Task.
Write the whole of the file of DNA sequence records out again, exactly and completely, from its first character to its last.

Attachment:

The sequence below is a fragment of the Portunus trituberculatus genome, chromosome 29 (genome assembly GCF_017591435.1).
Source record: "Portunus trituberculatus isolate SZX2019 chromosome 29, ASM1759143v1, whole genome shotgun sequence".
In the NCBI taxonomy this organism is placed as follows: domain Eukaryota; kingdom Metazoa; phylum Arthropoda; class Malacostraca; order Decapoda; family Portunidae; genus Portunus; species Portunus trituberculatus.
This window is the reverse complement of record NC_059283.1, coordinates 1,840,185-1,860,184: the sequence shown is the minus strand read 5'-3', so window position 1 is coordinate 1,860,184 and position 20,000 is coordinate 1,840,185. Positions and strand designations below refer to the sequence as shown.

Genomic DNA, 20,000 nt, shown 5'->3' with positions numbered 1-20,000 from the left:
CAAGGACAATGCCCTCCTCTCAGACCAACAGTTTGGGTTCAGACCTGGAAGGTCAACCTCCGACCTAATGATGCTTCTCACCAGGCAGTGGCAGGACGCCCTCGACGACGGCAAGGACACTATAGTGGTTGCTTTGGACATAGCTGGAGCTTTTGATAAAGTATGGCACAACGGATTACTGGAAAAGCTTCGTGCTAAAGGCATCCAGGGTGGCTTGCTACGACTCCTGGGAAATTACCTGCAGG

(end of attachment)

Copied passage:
The sequence below is a fragment of the Portunus trituberculatus genome, chromosome 29 (genome assembly GCF_017591435.1).
Source record: "Portunus trituberculatus isolate SZX2019 chromosome 29, ASM1759143v1, whole genome shotgun sequence".
In the NCBI taxonomy this organism is placed as follows: domain Eukaryota; kingdom Metazoa; phylum Arthropoda; class Malacostraca; order Decapoda; family Portunidae; genus Portunus; species Portunus trituberculatus.
This window is the reverse complement of record NC_059283.1, coordinates 1,840,185-1,860,184: the sequence shown is the minus strand read 5'-3', so window position 1 is coordinate 1,860,184 and position 20,000 is coordinate 1,840,185. Positions and strand designations below refer to the sequence as shown.

Genomic DNA, 20,000 nt, shown 5'->3' with positions numbered 1-20,000 from the left:
CAAGGACAATGCCCTCCTCTCAGACCAACAGTTTGGGTTCAGACCTGGAAGGTCAACCTCCGACCTAATGATGCTTCTCACCAGGCAGTGGCAGGACGCCCTCGACGACGGCAAGGACACTATAGTGGTTGCTTTGGACATAGCTGGAGCTTTTGATAAAGTATGGCACAACGGATTACTGGAAAAGCTTCGTGCTAAAGGCATCCAGGGTGGCTTGCTACGACTCCTGGGAAATTACCTGCAGG